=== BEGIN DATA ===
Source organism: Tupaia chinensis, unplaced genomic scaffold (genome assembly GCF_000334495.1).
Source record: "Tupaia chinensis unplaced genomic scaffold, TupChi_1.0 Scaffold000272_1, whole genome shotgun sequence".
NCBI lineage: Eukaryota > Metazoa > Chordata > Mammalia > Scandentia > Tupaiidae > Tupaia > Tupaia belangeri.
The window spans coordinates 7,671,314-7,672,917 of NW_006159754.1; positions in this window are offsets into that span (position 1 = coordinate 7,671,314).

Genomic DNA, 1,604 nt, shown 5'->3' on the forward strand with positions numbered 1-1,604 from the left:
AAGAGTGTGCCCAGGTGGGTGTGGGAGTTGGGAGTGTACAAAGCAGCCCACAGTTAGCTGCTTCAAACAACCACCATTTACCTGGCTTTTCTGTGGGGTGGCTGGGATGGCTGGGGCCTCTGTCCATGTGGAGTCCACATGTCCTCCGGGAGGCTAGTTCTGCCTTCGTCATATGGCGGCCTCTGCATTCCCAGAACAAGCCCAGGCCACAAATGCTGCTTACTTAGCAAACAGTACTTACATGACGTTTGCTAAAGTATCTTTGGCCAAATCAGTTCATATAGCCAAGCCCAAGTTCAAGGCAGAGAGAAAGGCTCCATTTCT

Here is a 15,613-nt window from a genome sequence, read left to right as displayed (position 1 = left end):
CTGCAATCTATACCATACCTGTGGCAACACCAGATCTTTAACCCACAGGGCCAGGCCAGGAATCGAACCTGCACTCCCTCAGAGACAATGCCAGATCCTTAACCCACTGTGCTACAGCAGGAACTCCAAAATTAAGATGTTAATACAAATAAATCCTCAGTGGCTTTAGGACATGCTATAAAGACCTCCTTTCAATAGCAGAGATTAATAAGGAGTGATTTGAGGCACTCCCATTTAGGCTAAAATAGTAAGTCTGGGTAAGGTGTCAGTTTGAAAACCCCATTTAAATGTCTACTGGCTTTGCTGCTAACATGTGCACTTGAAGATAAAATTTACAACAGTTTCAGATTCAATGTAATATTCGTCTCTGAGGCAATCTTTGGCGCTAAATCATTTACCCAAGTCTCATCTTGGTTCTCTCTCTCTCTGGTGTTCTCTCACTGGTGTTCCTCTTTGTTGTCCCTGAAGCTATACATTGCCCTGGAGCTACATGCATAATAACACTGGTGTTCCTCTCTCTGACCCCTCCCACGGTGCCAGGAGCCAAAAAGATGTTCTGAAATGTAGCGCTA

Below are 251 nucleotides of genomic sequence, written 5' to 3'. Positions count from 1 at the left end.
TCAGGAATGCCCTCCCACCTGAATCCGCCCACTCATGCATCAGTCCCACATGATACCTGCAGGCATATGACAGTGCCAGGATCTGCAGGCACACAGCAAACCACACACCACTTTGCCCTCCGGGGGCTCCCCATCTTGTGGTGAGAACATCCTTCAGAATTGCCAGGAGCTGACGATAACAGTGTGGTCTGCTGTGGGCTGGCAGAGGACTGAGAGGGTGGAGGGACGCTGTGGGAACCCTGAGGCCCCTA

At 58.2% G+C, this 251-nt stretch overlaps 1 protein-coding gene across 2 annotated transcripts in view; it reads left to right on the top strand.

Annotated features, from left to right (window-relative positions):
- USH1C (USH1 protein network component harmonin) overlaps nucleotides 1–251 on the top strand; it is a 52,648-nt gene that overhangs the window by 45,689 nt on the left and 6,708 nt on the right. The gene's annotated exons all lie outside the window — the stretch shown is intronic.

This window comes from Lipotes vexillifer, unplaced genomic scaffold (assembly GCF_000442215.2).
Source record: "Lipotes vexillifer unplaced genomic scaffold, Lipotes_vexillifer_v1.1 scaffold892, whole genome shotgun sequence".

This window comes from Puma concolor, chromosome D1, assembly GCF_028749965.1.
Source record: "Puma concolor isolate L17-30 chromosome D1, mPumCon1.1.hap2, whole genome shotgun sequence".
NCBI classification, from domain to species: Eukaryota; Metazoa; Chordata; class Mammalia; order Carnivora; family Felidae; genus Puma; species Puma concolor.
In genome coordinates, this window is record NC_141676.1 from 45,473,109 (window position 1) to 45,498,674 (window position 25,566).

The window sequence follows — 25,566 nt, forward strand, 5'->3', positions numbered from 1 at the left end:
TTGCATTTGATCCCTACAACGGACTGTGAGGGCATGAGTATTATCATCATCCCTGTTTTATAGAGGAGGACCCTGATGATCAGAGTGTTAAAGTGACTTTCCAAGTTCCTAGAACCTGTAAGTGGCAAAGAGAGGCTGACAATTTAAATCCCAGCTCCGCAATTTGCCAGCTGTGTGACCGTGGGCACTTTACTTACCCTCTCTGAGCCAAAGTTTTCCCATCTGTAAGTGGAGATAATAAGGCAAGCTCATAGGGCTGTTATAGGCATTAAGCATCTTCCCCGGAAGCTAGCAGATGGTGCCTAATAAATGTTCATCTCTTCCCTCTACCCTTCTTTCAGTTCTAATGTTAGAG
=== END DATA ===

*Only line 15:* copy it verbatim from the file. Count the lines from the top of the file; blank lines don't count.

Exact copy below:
Source record: "Lipotes vexillifer unplaced genomic scaffold, Lipotes_vexillifer_v1.1 scaffold892, whole genome shotgun sequence".